Car Ergonomics

Commuters, weekend warriors, road trippers – If you’re someone that spends more than 20 minutes in the car per week, listen up!

Car trips can be brutal on your body. And if you’re like us, you’ve felt achey and sore after a long ride.

Modern cars provide a much smoother ride, but passengers are still subjected to quite a bit of vibration. Ergonomically, vibration can be helpful (think massage tools), or harmful (think an 8 hour shift on the jackhammer). Think of vibration as intensifying the effects of your position. If you’re in a good position, hours of small vibration in the car might relax and loosen your muscles. But spend those same hours in a bad position, and you’re likely to lock in some nasty muscle knots or worse.

 

Adjust your driver’s seat

Fortunately, there’s a lot you can do to get set up for a pain free ride, and it all starts with the correct position of your seat.  So go ahead and…

  • Adjust your seat to the lowest possible seat height and farthest back from the steering wheel. It’s easiest to work from this position to find the right adjustments for your body.
  • Move your seat forward until you can comfortably reach and depress all the pedals while your back still touches the seat back.
  • Your seat should be adjusted so that with fully depressed pedals, your knees will be slightly bent.
  • When you start driving, both of your feet should be extended an equal amount. Most cars have a left foot pad so you can extend that equally in comparison to your right, driving, foot.

 

Seat Height

  • If you’re driving a car that allows you to adjust seat height – slowly raise the seat until your knees and hips are as close to the same height as possible. Try to keep your knees off the seat to encourage more movement.
  • Most importantly – you should be able to comfortably see all controls, mirrors and angles.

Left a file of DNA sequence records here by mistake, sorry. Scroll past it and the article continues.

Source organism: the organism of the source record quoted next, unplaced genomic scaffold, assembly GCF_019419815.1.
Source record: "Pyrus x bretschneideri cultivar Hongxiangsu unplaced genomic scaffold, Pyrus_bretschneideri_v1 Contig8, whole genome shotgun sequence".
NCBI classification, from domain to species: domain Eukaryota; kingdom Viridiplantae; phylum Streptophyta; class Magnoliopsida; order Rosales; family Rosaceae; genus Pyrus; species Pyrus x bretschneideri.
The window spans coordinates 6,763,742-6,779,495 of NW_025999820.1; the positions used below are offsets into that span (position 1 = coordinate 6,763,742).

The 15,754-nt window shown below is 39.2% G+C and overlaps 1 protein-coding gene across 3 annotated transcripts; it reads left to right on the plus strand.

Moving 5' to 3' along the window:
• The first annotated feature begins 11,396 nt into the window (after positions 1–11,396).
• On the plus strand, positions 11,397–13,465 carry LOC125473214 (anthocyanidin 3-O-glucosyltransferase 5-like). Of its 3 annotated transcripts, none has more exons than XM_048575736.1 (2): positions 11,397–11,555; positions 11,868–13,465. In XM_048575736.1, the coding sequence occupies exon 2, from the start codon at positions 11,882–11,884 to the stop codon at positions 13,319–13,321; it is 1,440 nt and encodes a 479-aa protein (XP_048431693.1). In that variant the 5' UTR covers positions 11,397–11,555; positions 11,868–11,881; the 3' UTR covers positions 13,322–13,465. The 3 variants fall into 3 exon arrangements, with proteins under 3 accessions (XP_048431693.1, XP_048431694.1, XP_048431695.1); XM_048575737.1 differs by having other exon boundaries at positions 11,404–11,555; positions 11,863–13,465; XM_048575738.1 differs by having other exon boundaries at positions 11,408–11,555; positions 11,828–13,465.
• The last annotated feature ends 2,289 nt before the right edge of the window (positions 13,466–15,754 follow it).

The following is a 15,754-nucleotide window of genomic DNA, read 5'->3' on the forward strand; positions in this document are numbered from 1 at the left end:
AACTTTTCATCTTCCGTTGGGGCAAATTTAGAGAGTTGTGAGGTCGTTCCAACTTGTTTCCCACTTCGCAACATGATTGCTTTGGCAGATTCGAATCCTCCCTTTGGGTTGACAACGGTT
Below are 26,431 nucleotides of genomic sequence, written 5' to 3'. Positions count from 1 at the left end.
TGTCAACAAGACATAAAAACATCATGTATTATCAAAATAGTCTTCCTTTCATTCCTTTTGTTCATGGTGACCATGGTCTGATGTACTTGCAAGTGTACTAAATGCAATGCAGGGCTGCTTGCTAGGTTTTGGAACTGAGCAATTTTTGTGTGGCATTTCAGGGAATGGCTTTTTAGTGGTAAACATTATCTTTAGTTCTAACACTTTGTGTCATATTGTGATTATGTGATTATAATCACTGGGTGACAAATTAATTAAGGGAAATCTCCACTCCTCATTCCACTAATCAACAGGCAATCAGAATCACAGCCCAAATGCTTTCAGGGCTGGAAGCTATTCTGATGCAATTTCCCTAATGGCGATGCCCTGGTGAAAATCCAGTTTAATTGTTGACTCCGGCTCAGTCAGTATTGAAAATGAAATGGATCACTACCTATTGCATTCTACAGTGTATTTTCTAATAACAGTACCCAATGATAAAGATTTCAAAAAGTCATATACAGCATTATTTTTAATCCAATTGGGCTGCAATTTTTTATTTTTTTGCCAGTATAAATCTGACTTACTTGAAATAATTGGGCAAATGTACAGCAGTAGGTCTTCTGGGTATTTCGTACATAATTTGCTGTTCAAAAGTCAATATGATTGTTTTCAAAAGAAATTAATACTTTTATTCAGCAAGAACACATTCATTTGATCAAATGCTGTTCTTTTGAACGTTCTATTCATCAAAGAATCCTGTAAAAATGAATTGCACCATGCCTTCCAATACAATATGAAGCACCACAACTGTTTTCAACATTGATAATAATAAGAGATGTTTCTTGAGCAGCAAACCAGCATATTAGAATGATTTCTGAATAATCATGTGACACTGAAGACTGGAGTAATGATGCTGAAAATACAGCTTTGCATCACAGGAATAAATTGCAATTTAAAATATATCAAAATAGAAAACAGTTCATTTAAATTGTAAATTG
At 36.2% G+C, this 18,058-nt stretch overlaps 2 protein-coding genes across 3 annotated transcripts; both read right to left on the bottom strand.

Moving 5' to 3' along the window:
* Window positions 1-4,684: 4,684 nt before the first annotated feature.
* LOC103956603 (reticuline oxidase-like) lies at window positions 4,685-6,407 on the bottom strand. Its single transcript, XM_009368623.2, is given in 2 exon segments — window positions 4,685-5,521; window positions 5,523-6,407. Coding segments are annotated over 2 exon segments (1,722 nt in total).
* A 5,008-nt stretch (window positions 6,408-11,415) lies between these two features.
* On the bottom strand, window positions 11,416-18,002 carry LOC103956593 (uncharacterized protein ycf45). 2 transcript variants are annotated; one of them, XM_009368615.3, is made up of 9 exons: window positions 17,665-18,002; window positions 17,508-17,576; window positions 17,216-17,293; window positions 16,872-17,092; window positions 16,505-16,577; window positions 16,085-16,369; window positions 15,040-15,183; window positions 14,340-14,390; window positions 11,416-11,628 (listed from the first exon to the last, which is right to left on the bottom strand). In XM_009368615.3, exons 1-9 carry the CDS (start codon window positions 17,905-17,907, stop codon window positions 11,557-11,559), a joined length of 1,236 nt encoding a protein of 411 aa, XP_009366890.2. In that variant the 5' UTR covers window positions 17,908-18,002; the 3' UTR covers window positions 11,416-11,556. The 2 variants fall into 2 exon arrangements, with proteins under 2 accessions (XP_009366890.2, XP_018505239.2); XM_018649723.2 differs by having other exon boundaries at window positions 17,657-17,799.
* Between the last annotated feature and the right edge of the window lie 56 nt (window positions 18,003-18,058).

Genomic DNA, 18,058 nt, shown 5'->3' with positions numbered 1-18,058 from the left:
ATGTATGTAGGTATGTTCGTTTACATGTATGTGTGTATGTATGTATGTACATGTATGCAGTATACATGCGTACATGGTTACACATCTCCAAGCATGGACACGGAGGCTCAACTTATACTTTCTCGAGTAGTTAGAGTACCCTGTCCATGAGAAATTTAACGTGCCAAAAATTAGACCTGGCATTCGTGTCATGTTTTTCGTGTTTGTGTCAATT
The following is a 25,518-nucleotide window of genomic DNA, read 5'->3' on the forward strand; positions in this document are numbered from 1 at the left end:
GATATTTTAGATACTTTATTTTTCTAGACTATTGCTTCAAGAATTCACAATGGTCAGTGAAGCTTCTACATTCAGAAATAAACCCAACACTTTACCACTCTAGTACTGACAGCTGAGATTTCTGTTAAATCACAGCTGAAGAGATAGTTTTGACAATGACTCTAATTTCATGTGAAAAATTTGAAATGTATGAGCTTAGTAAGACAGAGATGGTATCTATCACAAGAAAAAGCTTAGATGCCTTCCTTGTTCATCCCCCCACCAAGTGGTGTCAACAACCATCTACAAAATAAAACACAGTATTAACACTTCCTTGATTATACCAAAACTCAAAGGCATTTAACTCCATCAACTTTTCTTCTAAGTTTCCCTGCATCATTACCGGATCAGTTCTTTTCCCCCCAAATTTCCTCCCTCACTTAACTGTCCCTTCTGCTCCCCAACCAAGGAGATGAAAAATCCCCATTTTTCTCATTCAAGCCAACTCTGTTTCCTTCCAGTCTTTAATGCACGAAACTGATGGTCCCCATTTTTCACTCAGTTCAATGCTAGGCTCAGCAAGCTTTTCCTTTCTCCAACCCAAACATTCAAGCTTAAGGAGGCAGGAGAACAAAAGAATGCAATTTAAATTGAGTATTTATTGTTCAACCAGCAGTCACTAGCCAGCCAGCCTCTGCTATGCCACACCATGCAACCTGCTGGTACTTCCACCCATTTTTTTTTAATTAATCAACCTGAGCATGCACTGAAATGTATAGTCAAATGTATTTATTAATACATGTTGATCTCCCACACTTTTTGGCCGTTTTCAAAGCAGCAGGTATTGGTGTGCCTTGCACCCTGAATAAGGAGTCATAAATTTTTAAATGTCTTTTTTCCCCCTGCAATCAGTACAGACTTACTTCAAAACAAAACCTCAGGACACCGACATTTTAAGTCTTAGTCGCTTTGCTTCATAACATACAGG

Once your seat is at the right height, move on to the seat back.

  • Prop your seat to 90 degrees and move 10-20 degrees back to reach 100-110 degrees.
  • 110 degrees is the recommended angle for seat backs but you can adjust that depending on what’s comfortable for you.
  • A slightly reclined seat promotes natural lumbar lordosis, or the natural S-shaped curvature in your back. It’s also a good idea to grab a rolled up towel, and create your own lumbar support. Even though some cars have built in lumbar support, it’s usually never enough.
  • Maintain your visual on all the controls, mirrors and angles.

 

Adjust your steering wheel

  • In most cars, you can adjust the steering wheel by pulling on a lever underneath it.
  • When adjusting, think of two things.
    • Do your hands comfortably rest at 9 and 3? Some ergonomists also recommend 8 and 4 if that feels more natural for you.
    • When you have your hands straight out with no bend of the elbow, the steering wheel should reach to your wrists.

 

Some other no-brainers to keep in mind.

  • Take your wallet or phone out of your back pocket so that you don’t slouch to one side. Even when you don’t have something in your pocket, it can be easy to slouch to the side so don’t make it harder on yourself.
  • Stretch every time you stop, or any chance you can while you’re in the car.